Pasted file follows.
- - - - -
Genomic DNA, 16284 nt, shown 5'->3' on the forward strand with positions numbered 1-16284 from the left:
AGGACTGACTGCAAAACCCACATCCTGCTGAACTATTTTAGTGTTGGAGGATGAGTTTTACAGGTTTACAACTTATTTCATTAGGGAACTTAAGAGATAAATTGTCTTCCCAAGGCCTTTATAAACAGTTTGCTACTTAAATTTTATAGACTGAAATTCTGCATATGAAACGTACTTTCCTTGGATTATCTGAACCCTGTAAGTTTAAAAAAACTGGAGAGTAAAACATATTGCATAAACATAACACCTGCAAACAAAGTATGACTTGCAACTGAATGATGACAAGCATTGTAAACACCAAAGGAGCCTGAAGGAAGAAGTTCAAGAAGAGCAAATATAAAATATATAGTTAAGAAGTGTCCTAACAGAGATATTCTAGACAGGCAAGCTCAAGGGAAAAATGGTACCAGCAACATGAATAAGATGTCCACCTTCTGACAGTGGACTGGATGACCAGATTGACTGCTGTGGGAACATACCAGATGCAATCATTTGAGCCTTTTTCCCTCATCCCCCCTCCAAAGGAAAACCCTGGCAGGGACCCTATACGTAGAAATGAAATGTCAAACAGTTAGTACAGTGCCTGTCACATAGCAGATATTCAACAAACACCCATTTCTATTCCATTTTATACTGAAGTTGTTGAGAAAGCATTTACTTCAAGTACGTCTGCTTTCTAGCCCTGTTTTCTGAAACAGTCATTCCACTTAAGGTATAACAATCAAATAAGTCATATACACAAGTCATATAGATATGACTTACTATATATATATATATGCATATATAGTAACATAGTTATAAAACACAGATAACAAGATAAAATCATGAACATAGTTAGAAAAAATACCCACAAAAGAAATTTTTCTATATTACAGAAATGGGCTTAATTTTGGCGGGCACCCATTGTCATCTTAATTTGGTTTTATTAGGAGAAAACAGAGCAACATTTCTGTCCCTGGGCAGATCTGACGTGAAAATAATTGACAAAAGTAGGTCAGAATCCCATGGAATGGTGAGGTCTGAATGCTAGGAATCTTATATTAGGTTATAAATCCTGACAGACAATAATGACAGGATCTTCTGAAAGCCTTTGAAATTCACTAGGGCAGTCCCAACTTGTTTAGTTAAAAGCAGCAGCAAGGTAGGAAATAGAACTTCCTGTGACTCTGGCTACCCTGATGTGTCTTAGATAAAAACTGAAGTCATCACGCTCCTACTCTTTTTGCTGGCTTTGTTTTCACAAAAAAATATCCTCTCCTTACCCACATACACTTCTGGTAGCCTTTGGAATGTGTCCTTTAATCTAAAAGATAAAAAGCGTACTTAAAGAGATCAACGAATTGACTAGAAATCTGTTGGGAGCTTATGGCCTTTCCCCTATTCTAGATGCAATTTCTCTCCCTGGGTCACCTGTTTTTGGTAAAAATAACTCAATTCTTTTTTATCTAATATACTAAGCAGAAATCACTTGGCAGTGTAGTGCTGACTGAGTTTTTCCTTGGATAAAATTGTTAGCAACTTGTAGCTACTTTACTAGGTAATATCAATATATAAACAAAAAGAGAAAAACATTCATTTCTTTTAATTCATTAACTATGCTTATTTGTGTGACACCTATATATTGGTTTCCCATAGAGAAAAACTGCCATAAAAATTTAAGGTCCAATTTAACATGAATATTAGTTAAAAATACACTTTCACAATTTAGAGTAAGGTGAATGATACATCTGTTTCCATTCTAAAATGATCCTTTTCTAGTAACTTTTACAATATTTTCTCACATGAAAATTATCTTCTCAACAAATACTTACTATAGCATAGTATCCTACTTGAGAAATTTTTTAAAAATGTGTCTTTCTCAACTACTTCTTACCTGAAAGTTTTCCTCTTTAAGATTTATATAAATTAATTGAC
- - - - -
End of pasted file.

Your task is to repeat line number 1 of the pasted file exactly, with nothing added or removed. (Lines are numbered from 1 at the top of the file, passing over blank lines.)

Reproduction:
Genomic DNA, 16284 nt, shown 5'->3' on the forward strand with positions numbered 1-16284 from the left: